The Sound of Music and the Marginalized

Displaced people have a reputation of being primarily non-Western. It is easy in the United States to see them as foreign and other.

Then Katrina happens. New Orleans and other Gulf towns get flushed out by the storm and cities from Houston to Boston start taking in the refugees, offering beds and canned food and tuition. Suddenly we are the displaced people, our streets ruined, our cafes closed. We become generous with our time and money, and angry at the corruption and inefficiencies that limit recovery.

But it didn’t stop there. When tragedy struck elsewhere, we sent money as far as Indonesia and Haiti, holding telethons and concerts and making terrible music videos on the victims’ behalf.

But as the Pakistan floods began, journalists and aid groups remarked on the noticeably low rate of giving, even from typically generous Western countries. Was it because Pakistan is part of a very unpopular American war? Are the givers racist towards the Pakistani people?

What many reporters suggested, and what is probably more accurate, is a sickness from donor exhaustion, a tiredness of the many problems of the world, a sense of disconnectedness from the affected people.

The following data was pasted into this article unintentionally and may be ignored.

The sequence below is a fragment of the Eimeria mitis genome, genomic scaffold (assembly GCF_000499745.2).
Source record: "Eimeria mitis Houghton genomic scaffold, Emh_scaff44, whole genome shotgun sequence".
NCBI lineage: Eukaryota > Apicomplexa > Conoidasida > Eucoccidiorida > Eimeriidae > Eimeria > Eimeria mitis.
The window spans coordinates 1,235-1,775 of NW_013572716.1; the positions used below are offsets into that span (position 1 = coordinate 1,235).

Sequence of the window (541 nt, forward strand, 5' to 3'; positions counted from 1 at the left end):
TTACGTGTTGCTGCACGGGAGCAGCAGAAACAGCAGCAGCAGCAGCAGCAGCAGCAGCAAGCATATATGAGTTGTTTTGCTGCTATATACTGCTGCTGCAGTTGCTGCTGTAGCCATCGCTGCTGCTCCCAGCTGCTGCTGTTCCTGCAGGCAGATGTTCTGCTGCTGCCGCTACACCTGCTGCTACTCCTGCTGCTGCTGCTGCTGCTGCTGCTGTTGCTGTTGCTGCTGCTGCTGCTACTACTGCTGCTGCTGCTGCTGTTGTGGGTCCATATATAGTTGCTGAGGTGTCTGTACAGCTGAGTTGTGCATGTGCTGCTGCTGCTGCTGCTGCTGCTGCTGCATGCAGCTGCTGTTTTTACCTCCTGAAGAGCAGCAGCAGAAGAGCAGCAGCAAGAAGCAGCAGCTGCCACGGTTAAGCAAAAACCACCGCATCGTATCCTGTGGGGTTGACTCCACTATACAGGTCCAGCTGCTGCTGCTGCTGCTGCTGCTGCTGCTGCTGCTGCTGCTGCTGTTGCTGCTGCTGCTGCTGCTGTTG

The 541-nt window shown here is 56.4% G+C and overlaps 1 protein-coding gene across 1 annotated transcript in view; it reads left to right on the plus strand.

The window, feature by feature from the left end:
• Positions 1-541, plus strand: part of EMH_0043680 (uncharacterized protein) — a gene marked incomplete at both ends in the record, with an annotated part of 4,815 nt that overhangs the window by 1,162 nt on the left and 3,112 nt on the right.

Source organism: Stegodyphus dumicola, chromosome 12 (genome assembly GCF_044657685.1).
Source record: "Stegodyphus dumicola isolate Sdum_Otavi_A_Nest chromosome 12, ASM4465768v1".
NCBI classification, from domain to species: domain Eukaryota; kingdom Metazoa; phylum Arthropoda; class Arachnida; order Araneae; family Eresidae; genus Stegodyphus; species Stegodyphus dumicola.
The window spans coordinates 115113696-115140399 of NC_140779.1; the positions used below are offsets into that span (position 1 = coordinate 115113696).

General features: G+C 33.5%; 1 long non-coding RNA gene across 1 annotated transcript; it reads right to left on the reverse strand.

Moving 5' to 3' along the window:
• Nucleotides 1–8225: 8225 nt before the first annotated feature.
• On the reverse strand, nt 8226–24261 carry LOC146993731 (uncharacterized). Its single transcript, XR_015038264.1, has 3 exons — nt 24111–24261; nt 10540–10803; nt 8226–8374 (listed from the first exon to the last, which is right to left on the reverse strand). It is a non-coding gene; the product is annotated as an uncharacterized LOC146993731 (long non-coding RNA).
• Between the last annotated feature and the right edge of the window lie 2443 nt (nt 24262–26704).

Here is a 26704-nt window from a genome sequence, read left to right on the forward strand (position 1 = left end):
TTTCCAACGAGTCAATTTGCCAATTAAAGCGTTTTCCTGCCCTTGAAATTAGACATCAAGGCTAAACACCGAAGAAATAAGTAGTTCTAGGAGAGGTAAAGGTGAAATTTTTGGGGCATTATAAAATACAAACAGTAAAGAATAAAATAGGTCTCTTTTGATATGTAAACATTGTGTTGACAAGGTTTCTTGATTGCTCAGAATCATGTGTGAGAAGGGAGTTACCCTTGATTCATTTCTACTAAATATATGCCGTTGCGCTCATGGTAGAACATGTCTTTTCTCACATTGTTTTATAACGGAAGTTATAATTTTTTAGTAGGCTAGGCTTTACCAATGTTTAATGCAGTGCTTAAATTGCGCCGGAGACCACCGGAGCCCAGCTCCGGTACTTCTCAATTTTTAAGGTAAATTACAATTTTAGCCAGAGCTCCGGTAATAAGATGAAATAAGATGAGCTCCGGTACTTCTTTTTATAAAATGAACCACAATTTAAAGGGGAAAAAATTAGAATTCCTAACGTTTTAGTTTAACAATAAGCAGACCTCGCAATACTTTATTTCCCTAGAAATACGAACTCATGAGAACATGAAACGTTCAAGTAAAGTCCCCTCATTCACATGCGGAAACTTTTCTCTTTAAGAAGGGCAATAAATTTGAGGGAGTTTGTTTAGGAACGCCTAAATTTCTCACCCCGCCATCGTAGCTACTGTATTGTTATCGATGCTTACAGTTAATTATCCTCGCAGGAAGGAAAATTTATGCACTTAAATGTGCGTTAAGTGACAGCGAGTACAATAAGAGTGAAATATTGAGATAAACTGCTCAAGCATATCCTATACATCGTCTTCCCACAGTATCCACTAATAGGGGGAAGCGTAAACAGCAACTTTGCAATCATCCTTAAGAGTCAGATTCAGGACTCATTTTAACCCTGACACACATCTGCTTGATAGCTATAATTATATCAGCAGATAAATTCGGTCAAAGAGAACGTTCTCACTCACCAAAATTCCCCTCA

At the end of The Sound of Music, the Von Trapp family hides out from the Nazis in a convent. Little Gretl, the youngest, asks Maria if they can sing to give themselves courage. Liesl, the oldest, realizes that her sweetheart has begun fighting for the Third Reich.

They are a beautiful, young, white family, speaking – at least in the Rodgers and Hammerstein musical – in perfect English, and running from men who look like Ken dolls. They steal our hearts.

But every day across the globe, children ask their mothers what they can do to stop feeling scared, and women are betrayed by the very men who have claimed to love them. Like the Von Trapps hiking dreamily over the Alps, they pack their bags and flee murder, political coups, hunger, and yes floods.

Why do we give to some of them? Or better, why do we not give? Do we really love the smelly, sick, tired and cold people who look worse for wear and have only bones for bodies? Or do we love the idea of strong, beautiful, well-dressed families who look like us climbing mountains to make their escape (families which, by the way, don’t exist)? Or do we just feel survivors’ guilt?

We could learn and unlearn a lot from the Von Trapps, with their white skin, pretty clothes and beautiful voices. For one, that displacement can happen anywhere to anyone, from Indonesia and Pakistan to Austria and Iowa and New Orleans.

We would be wise not to pass up on helping any Gretls we can, understanding that it is sheer Providence that we are not crossing the Alps in fear right now, and knowing that, if it was us, we would have a very different opinion on donor exhaustion and what “able to give” should mean.

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